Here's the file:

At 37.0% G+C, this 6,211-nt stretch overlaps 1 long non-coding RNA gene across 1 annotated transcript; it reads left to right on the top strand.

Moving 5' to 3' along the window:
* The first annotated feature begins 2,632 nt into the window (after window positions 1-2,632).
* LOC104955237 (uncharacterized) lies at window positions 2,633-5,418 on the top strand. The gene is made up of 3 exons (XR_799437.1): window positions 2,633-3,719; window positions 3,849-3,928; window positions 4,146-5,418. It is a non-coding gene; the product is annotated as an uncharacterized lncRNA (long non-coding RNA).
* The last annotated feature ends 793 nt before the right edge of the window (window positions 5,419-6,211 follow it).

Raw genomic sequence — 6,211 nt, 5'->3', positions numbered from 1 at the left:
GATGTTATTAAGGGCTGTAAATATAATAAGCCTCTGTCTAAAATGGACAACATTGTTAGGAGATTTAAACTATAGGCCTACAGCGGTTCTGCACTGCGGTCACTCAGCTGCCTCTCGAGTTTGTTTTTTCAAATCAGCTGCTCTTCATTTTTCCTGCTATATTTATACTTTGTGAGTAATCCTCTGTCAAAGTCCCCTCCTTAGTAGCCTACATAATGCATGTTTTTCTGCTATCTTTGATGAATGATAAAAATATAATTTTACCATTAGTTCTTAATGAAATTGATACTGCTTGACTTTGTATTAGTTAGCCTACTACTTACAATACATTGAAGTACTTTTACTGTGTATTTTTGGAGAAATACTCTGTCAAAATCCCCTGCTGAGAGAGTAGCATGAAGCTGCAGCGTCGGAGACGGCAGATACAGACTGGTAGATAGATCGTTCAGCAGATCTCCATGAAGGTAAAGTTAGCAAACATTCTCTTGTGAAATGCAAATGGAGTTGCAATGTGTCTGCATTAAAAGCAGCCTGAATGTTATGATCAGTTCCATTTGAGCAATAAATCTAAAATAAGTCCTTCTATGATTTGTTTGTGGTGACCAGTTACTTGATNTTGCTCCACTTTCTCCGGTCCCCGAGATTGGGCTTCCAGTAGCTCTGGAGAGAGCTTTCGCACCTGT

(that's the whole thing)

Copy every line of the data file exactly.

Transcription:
At 37.0% G+C, this 6,211-nt stretch overlaps 1 long non-coding RNA gene across 1 annotated transcript; it reads left to right on the top strand.

Moving 5' to 3' along the window:
* The first annotated feature begins 2,632 nt into the window (after window positions 1-2,632).
* LOC104955237 (uncharacterized) lies at window positions 2,633-5,418 on the top strand. The gene is made up of 3 exons (XR_799437.1): window positions 2,633-3,719; window positions 3,849-3,928; window positions 4,146-5,418. It is a non-coding gene; the product is annotated as an uncharacterized lncRNA (long non-coding RNA).
* The last annotated feature ends 793 nt before the right edge of the window (window positions 5,419-6,211 follow it).

Raw genomic sequence — 6,211 nt, 5'->3', positions numbered from 1 at the left:
GATGTTATTAAGGGCTGTAAATATAATAAGCCTCTGTCTAAAATGGACAACATTGTTAGGAGATTTAAACTATAGGCCTACAGCGGTTCTGCACTGCGGTCACTCAGCTGCCTCTCGAGTTTGTTTTTTCAAATCAGCTGCTCTTCATTTTTCCTGCTATATTTATACTTTGTGAGTAATCCTCTGTCAAAGTCCCCTCCTTAGTAGCCTACATAATGCATGTTTTTCTGCTATCTTTGATGAATGATAAAAATATAATTTTACCATTAGTTCTTAATGAAATTGATACTGCTTGACTTTGTATTAGTTAGCCTACTACTTACAATACATTGAAGTACTTTTACTGTGTATTTTTGGAGAAATACTCTGTCAAAATCCCCTGCTGAGAGAGTAGCATGAAGCTGCAGCGTCGGAGACGGCAGATACAGACTGGTAGATAGATCGTTCAGCAGATCTCCATGAAGGTAAAGTTAGCAAACATTCTCTTGTGAAATGCAAATGGAGTTGCAATGTGTCTGCATTAAAAGCAGCCTGAATGTTATGATCAGTTCCATTTGAGCAATAAATCTAAAATAAGTCCTTCTATGATTTGTTTGTGGTGACCAGTTACTTGATNTTGCTCCACTTTCTCCGGTCCCCGAGATTGGGCTTCCAGTAGCTCTGGAGAGAGCTTTCGCACCTGT